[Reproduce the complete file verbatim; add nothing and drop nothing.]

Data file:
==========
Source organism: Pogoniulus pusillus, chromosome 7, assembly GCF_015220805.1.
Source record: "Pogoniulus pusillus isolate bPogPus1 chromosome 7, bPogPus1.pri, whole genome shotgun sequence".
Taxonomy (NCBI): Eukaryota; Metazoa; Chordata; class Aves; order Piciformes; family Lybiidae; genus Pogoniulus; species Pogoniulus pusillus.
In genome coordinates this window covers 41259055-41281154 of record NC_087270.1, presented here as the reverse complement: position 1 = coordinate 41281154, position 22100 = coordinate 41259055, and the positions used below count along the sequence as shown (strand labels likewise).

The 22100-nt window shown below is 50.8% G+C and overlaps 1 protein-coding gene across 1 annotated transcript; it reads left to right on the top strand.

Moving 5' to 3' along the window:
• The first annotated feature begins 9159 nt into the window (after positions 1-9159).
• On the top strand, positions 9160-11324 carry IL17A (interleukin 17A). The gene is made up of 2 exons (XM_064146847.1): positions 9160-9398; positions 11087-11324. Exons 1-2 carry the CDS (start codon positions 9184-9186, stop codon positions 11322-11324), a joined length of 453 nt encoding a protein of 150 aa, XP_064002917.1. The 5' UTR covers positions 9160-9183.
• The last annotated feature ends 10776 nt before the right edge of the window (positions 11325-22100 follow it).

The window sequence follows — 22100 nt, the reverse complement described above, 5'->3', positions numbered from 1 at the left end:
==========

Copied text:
Source organism: Pogoniulus pusillus, chromosome 7, assembly GCF_015220805.1.
Source record: "Pogoniulus pusillus isolate bPogPus1 chromosome 7, bPogPus1.pri, whole genome shotgun sequence".
Taxonomy (NCBI): Eukaryota; Metazoa; Chordata; class Aves; order Piciformes; family Lybiidae; genus Pogoniulus; species Pogoniulus pusillus.
In genome coordinates this window covers 41259055-41281154 of record NC_087270.1, presented here as the reverse complement: position 1 = coordinate 41281154, position 22100 = coordinate 41259055, and the positions used below count along the sequence as shown (strand labels likewise).

The 22100-nt window shown below is 50.8% G+C and overlaps 1 protein-coding gene across 1 annotated transcript; it reads left to right on the top strand.

Moving 5' to 3' along the window:
• The first annotated feature begins 9159 nt into the window (after positions 1-9159).
• On the top strand, positions 9160-11324 carry IL17A (interleukin 17A). The gene is made up of 2 exons (XM_064146847.1): positions 9160-9398; positions 11087-11324. Exons 1-2 carry the CDS (start codon positions 9184-9186, stop codon positions 11322-11324), a joined length of 453 nt encoding a protein of 150 aa, XP_064002917.1. The 5' UTR covers positions 9160-9183.
• The last annotated feature ends 10776 nt before the right edge of the window (positions 11325-22100 follow it).

The window sequence follows — 22100 nt, the reverse complement described above, 5'->3', positions numbered from 1 at the left end: